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Cannes 2024 – It’s a wrap – winners all the way… Brits and Indians making waves this year… (gallery)

Cannes 2024 – It’s a wrap – winners all the way… Brits and Indians making waves this year… (gallery)

🎥 Four films about India featured in official selections this year (All We Imagine as Light; The Shameless; Santosh; and Sister Midnight)

🎥 Two won prizes and both created history

🎥 ‘All We Imagine as Light’ won Grand Prix, first since 1946, and first Indian film in Competition since 1994 (‘Swaham’ Shaji N Karun)

🎥 Actor Anasuya Sengupta wins for Best Female Performance for ‘The Shameless’ in Un Certain Regard section

🎥 Indian cinematographer Santosh Sivan awarded prestigious Pierre Angénieux Tribute award by French professional lens maker

🎥 Two student films – one by Indian Chidananda S Naik ‘Sunflowers were the first ones to know’ and another by Indian Mansi Maheshwari at film school in the UK, ‘Bunnyhood’, picked up the top prize and third, respectively in the La Cinef section, which spotlights official film school entries.

IT WAS A PHENOMENAL Cannes for India (and for Kerala too), and a good one too for British Asian writer-directors.

Payal Kapadia writer-director Grand Prix winner for ‘All We Imagine as Light’

While India triumphed in the main Competition section with Payal Kapadia’s ode to Mumbai and the Maharashtra-Konkan seaside (Ratnagiri) in ‘All We Imagine As Light’ picking up the Grand Prix prize and only just behind the top Palme d’Or, for Sean Baker’s ‘Anora’, two other Indian productions were featured in the Un Certain Regard and Directors’ Fortnight selections, respectively.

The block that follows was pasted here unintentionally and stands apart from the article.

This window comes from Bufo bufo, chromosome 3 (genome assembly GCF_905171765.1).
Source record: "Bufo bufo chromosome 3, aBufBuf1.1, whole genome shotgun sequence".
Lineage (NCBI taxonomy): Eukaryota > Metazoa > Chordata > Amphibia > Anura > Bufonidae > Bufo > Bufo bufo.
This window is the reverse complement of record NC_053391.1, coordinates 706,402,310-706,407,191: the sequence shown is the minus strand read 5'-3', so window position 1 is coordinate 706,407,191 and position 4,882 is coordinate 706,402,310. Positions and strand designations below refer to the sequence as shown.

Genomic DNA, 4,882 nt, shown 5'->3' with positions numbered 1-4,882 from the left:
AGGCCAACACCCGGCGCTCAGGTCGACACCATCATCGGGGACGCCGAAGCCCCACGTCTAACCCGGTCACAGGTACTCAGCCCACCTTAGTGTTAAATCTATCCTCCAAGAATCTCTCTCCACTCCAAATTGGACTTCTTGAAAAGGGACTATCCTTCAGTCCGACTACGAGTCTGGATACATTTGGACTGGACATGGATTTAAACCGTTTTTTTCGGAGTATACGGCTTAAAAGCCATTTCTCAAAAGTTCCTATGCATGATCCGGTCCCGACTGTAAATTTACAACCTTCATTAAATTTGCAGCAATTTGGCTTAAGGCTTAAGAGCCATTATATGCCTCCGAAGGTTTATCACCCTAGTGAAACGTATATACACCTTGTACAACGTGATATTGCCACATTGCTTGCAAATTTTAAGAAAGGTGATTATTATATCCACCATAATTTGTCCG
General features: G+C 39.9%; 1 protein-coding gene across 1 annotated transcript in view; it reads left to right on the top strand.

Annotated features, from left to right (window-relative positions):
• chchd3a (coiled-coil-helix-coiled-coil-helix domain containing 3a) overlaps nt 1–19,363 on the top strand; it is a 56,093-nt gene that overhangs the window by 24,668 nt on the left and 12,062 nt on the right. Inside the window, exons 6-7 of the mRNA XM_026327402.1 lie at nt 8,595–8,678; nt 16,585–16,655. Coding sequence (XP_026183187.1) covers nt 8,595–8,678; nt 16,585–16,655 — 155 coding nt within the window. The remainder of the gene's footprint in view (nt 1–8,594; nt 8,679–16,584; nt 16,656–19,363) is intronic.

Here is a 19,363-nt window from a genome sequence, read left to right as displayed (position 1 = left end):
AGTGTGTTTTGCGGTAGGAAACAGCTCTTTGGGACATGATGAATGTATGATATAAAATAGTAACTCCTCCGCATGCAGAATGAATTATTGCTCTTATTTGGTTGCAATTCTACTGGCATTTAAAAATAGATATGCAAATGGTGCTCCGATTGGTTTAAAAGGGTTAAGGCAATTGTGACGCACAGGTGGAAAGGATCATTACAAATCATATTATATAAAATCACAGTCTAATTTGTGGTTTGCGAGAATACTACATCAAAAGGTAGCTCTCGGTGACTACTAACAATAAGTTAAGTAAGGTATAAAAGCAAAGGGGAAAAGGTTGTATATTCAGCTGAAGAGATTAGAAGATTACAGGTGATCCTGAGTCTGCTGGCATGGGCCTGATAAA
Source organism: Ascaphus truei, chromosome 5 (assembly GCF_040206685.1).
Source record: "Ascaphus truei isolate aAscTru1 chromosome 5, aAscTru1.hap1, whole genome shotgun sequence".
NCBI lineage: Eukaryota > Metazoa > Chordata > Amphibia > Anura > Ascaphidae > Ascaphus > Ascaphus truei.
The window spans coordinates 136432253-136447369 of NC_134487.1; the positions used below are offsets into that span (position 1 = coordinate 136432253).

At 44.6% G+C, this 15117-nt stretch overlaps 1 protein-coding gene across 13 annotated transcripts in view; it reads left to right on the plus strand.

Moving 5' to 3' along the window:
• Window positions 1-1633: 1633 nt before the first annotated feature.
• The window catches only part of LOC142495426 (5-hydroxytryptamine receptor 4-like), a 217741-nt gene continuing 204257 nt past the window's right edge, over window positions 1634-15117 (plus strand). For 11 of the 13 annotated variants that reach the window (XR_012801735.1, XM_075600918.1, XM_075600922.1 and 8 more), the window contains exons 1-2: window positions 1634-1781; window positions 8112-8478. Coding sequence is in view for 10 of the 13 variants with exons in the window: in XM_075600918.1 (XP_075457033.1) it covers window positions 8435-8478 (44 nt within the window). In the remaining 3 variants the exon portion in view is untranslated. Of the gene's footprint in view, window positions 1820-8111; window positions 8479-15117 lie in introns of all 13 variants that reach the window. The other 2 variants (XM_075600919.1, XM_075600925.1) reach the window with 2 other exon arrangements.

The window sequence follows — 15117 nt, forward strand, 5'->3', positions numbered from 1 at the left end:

We have reviews of all films now on the site and each film has huge merits – at the time of going to press it wasn’t certain that ‘All We Imagine as Light’ had a deal to be distributed in the UK but it tied up many European territories in Cannes itself.

The other three films will almost certainly get releases here in the UK – not least because two are British Film Institute(BFI)/BBC/Film4 productions.

The odd one out is our favourite film of the Indian selection – ‘The Shameless’ and almost certainly of the wider fare we saw – (‘The Girl with the Needle’, ‘Megalopolis’, ‘The Apprentice’ and ‘Emilia Perez’, ‘Motel Destino’).

The Shameless’ holds little back as Bulgarian director Konstantin Bojanov goes for the jugular in a film about prostitution, patriarchy, politics and religion.

All We Imagine lead actors; Chhaya Kadam, Divya Prabha
and Kani Kusruti – Film press conference

We found Bojanov an interesting personality in his own right and he has imbued a lot of Indian culture and says so – and his actors also testify that this is not some fly-by-night director who has parachuted into India for some kind of vanity project.

Simply making ‘The Shameless’ and raising the money to do that was hard enough – the accolades on top are tremendous and very well deserved. This is South Asian indie filmmaking at its best and there are parallels to Pakistan’s ‘Joyland’ (2022) and ‘In Flames’ (2023).

Where ‘The Shameless’ will run into issues is in its overt politics – the villain appears to be from a Hindu Nationalist organisation and some groups will see this as blatant Western ‘Hinduphobia’ – considering the director is from the West and white.

Anasuya Sengupta Best Female Performance Un Certain Regard – ‘The Shameless

Bojanov’s film deserves to be widely seen and in India too, not just for Sengupta’s thrilling turn as Renuka, a lady of the night, who makes her own rules and lives by them – and is is a real tour de force and a reminder that there is great acting talent in India – all the performances in these Indian films was of a very high standard. It’s great to see someone like Chhaya Kadam (both in ‘Sister Midnight’ as the neighbour and co-worker to Prabha (Kusruti) and Anu (Prabha) Parvaty in ‘All We Imagine as Light’) get the limelight they deserve.